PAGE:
Environmental biologist and conservationist Don Melnick, 57, grew up on the south shore of Long Island, New York, near a forested area that had once been a farm. At 9 years of age as he lay down in the yard watching the clouds go by, he saw a giant fly. "I saw this thing and it looked like a housefly but it was much bigger and I thought it was one of the insects from atomic radiation," he says.
Curious about these odd-looking creatures, he poured over encyclopedias, moved from one library to another and eventually filled his notebook with material on cicadas. He learned that the insects emerge every 7 or 17 years during which time they mate and then disappear. The nature bug had bitten Melnick. He collected butterflies and kept a massive shell collection. But as the years went by and the pleasures of youth took hold, Melinick's interest in nature began to fade. "I was interested in European history," he says, flashing a smile that reveals a perfect set of teeth.
Then one day, while playing basketball, Melnick injured his Achilles tendon.
Melnick limped for a year and had to lean on a cane for support. His father, concerned about the nagging injury, arranged to have him treated at New York Hospital. His leg was wrapped in a cast, completely immobilizing the teenager. A sophomore at New York University (NYU), Melnick could not even lift his leg up a flight of stairs. So he decided to take classes that were on the first floor -- physical and biological anthropology.
He studied about primates as models for understanding aspects of human evolution, and during this time he met Cliff Jolly an adviser at NYU. Jolly's students were studying genetics as a window on the evolutionary process in primates. Melnick secured an internship in Jolly's lab and subsequently a scholarship to Yale to study genetics and human evolution.
In 1978, Melnick and his fiancé, Mary Pearl, traveled to the moist Himalayan forest in the the Northwest Frontier Province of Pakistan for their Ph.D research. They chose the Rhesus monkeys for their project. The beasts weighed over 12 pounds and were trapped in cages using potatoes. They worked together to take blood and fur samples. Melnick took plaster casts of the monkeys' teeth to determine their age. The project lasted two years.
"We both share wanderlust and endless curiosity about the world," says Pearl. The two were married on October. 3. 1981, in an intimate ceremony in Essex, Connecticut. They have two children -- Meredith and Seth. Pearl, currently the CEO of the Garrison Institute, a think tank focused on science, contemplation and transformative change, recalled her role on the Himalayan trip: "I collected behavioral data on the animals and knew them all as individuals," she wrote in an e-mail. "I was able to test hypothesis about behavior because Don was able to work out the genetic relationships in the group."
Thirty years on, Melnick continues his work with primates as well as other environmental projects.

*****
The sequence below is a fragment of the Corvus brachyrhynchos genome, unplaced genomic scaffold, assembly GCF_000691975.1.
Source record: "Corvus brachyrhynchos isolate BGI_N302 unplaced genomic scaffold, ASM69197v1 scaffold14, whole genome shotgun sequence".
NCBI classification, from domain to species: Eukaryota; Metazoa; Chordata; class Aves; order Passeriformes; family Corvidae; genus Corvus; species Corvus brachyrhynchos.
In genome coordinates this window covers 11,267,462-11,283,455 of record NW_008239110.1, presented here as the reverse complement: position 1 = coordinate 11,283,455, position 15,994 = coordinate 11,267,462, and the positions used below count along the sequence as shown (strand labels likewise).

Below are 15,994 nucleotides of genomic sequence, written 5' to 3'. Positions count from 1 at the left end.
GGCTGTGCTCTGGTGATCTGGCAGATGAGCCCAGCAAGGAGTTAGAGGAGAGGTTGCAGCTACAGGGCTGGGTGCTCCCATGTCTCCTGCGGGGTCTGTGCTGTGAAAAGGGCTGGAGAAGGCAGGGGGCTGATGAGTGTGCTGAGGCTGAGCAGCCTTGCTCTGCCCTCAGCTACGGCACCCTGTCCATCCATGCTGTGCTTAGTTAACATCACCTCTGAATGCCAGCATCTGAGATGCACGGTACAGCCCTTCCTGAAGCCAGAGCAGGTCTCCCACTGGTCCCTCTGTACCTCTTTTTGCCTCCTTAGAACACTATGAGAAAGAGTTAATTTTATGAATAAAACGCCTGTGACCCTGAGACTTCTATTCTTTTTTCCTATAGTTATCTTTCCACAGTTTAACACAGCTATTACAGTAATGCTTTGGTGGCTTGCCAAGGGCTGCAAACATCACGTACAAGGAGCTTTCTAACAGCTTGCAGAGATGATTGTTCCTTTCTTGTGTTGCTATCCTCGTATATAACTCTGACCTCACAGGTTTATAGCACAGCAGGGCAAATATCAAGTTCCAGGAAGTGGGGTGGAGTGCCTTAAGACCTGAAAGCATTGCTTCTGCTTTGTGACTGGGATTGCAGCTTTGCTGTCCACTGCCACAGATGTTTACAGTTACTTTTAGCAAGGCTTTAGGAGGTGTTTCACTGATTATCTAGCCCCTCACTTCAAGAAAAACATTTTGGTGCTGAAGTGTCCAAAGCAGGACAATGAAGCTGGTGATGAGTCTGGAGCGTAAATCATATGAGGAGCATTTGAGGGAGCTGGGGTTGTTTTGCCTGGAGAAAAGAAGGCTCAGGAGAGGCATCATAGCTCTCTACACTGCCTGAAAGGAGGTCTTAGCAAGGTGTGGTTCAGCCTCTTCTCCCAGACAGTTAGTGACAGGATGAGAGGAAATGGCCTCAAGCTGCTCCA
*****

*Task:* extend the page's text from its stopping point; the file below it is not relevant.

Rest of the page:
In 2005, he co-chaired a United Nations task force on environmental sustainability. The project, commissioned by the UN Secretary-General, propose the best strategies for meeting the Millennium Development Goals (MDGs), which are the world's quantified targets for dramatically reducing extreme poverty by 2015--income poverty, hunger, disease, exclusion, lack of infrastructure and shelter--while promoting gender equality, education, health, and environmental sustainability.
As he discussed his frustration with the findings of the committee, his voice rises. "I felt that the environment in the larger international community had a pretty low priority," he argues. "My worst fear is that we will continue to live as before, believing that the earth can provide us with an infinite amount of resources and we can just keep taking, taking, taking."
Giant masks of men with curved horns protruding from their noses hang on the walls, of Melnick's office in New York City. A coffee mug sits on his uncluttered desk, in the corner is a framed picture of his wife. Melnick is currently the Director of the Center for Environment, Economy and Society at Columbia University.
Peering behind Native sun glasses and sporting a jet black thatch of hair, Melnick strides into his office with the gait of an athlete, which he ironically attributes to genes and not running up and down the Himalayan hill sides. "I run 20 miles a week," he says, pausing in between his words. "I have done my best thinking while running."
Lately he's been thinking about greenhouse gasses. He is working on developing carbon markets as a means to protect forested land in the Brazilian Amazon. Emissions trading, also known as cap and trade, is a mix of economic rewards for local communities and commercial greenhouse gas emitters to halt the rate of tropical deforestation.
Time is running out, Melnick argues. "The loss of tropical forests is extraordinarily high about 13 million hectares a year which works out to about one acre every second," he says. "I have made a living from studying species in tropical forests, I feel a moral responsibility to bring whatever skills I have to help sustain those forests."